* Because appeasement works, right?
* from LGF
Well, it certainly works for spreading Islam. Ever since a Muhammedan general putsched himself to power in Thailand the jihadi’s are laughing all the way to the 72 virgins:
PATTANI, Thailand (Reuters) – Suspected Muslim militants beheaded a Buddhist man, shot dead his nephew and set both bodies on fire in Thailand’s rebellious far south, police and soldiers said on Monday.
The 30-year man and his 14-year-old nephew were killed in a Muslim village in Pattani, one of the three southern most provinces hit by three years of separatist violence in which more than 2,100 people have been killed.
The head was found 5 km away at a government school where three bombs were planted at the entrance, police Lieutenant Colonel Yuthakan Plienpoe told Reuters.
“They wanted to trap us with these bombs,” Yuthakan said by telephone. Mobile phone service was switched off in the area to prevent the bombs being set off by phone signals.
The Organization of the Islamic Conference (OIC) advises more appeasement:
BANGKOK, April 30 (Reuters) – The head of the world’s largest body of Islamic nations urged Thailand on Monday to stick to its soft approach to resolving a bloody insurgency in the Muslim-majority far south.
“We are encouraged by the new government’s policy toward the Muslim population,” Ekmeleddin Insanoglu, secretary general of the Organisation of the Islamic Conference (OIC), told reporters.
“We support the measures taken by the government and we hope to cooperate for a better future,” he said after talks with Foreign Minister Nitya Pibulsonggram on unrest in which more than 2,100 people have been killed since January 2004.
* Of course they are ‘encouraged’– useful idiots are indeed very encouraging when they unwittingly facilitate the jihad.
According to reports from close sources of the Thai military intelligence, there is an alarming rise of Muslim women in the southern part of Thailand, who are carrying out the illegal activities of the Muslim insurgents.
From hard-core assassinations to being a mediator to gather support from the local villagers, they are helping the Muslim rebel groups in every possible way.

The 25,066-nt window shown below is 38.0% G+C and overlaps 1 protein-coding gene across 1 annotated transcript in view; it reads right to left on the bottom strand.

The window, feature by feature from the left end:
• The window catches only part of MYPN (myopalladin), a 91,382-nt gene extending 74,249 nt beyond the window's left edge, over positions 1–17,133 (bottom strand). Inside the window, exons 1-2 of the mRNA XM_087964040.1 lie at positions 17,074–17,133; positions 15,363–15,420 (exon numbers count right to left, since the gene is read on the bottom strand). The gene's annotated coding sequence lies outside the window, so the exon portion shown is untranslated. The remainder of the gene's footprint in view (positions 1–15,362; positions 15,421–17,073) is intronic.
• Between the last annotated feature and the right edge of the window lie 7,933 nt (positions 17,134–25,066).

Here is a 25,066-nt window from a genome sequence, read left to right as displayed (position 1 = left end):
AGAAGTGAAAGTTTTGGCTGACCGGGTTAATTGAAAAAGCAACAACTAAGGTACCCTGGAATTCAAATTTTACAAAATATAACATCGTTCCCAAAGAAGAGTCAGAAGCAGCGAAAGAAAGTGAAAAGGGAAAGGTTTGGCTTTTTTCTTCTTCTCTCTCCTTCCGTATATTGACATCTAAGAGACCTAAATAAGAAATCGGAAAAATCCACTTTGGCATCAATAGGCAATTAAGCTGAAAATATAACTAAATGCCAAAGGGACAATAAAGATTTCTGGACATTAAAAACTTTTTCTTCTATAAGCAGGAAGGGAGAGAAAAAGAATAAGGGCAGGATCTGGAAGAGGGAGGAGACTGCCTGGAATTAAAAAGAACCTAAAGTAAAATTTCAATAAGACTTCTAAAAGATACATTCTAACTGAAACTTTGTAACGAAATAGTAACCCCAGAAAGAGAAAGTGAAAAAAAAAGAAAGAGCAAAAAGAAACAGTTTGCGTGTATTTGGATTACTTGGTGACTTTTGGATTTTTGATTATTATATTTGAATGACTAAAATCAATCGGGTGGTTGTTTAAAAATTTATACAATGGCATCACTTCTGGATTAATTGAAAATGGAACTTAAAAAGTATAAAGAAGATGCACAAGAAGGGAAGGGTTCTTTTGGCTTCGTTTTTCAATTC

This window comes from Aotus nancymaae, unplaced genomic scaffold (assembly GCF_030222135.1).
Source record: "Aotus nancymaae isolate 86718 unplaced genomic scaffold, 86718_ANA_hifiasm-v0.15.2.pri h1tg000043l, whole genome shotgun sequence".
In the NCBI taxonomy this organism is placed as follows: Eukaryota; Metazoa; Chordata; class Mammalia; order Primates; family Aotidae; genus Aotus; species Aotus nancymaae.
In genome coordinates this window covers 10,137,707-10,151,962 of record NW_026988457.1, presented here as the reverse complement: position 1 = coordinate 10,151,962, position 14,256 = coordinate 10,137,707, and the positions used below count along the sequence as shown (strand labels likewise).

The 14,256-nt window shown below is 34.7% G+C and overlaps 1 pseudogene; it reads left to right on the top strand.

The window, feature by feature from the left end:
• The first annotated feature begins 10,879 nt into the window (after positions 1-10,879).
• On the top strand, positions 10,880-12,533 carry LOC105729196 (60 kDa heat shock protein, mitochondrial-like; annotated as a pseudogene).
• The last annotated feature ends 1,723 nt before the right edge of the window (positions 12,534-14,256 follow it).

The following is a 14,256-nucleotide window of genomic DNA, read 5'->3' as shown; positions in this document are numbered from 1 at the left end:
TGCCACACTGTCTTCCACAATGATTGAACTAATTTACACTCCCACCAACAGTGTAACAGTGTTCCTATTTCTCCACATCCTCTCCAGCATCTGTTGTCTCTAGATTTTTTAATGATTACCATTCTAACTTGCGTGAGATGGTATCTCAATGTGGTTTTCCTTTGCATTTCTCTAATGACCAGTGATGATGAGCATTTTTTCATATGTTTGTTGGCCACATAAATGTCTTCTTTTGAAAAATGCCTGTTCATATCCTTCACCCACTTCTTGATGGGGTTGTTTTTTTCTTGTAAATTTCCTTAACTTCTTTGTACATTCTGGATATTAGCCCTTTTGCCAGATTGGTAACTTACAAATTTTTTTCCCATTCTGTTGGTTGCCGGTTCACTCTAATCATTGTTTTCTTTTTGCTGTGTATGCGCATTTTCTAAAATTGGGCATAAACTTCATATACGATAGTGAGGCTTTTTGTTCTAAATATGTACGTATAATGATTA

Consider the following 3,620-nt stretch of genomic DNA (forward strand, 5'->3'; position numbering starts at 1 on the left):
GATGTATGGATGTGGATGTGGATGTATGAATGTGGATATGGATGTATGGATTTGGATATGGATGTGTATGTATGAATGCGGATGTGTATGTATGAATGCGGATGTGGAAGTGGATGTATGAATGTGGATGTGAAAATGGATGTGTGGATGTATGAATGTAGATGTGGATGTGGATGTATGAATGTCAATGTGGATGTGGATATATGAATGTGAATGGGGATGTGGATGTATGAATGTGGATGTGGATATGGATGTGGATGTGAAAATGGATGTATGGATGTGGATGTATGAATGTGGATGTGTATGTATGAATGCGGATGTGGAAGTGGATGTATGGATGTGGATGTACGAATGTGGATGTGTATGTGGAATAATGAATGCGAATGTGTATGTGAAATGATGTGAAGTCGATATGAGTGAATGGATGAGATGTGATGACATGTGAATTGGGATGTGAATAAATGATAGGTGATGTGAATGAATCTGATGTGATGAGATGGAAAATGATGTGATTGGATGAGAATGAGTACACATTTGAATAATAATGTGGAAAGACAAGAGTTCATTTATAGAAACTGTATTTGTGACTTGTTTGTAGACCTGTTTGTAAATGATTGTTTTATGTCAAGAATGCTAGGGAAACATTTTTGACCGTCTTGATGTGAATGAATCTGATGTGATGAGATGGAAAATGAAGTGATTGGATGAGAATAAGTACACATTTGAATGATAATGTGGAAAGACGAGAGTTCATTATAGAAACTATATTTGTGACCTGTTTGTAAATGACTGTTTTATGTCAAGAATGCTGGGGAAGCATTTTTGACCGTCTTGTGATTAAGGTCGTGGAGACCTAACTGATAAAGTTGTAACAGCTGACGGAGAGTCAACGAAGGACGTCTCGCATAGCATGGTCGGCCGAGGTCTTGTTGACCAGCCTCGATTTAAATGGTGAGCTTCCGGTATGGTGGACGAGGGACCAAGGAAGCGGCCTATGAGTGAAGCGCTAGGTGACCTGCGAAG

Bangkok Post reports of 30 Muslim women who are now carrying out major operations in the southernmost provinces of the nation.
All women, aged 22 to 28 years old, are members of the Muslim Separatist groups who have taken up arms after their male relatives were killed in military encounters.
The latest violence is a blow to the government’s hope of solving the problem.
The regime that took power following a military coup in September had vowed to make peace in the south a priority, distancing itself from ousted Prime Minister Thaksin Shinawatra’s widely criticized reliance on heavy force.
But Prime Minister Surayud Chulanont’s softer approach and offers of negotiation have also failed and the violence has worsened despite government insistence that progress is being made.
Ban Bala is an example of a mixed community that had been peaceful and is now infected by the violence.
A few days after the van ambush, a Buddhist man in Ban Bala was shot dead in his home and two nearby houses were burned down, while three Muslim men were wounded in two separate shootings. Rumors spread that Muslim insurgents wanted to torch the temple.
Romali Jehheng, a 51-year-old Muslim in Ban Bala, said he had no idea whether vengeful Buddhists shot the three Muslims, but he is “afraid of everybody.” He said he has stopped visiting teashops, popular gathering places that have become terrorist targets.
Army spokesman Akara said 38 Muslim families, fearing revenge by Buddhists following a shooting incident, abandoned their homes in Yala province’s Bannang Sata district in February, and returned only after the authorities remonstrated with their suspicious neighbors.
The region is awash in firearms, thanks in part to the government.
Queen Sirikit bluntly urged people to defend themselves, and she sponsors arms training programs that cater almost exclusively to Buddhists. After the attack on the van her military aide, Gen. Napon Bunthap, quoted her as saying: “We have to help people there to survive. If they need to be trained, train them. If they need to be armed, arm them.”
In Ban Bala, some 400 village militia members, mostly Buddhists, share 140 shotguns they take out on patrol, according to village chief Prasit. The Interior Ministry has also trained and armed thousands of other civilians, Muslims and Buddhists alike, to defend their villages.
Many southerners have bought handguns and rarely leave home without them despite a ban on carrying unlicensed weapons in a public place.
The government is persisting with its peace effort. Visiting the south last week, Prime Minister Surayud said the government was considering offering the insurgents an amnesty, something the previous government rejected.
At the same time, he supported the arming of Buddhists to protect their families.
But the government’s inability to curb the violence is raising tempers. Lately, Buddhist mourners at funerals for insurgency victims have directed their fury against the authorities for failing to protect them.
“When state power does not function, people feel the responsibility to protect themselves and take justice into their own hands,” said Chaiwat Satha-anand, a political scientist at Bangkok’s Thammasat University.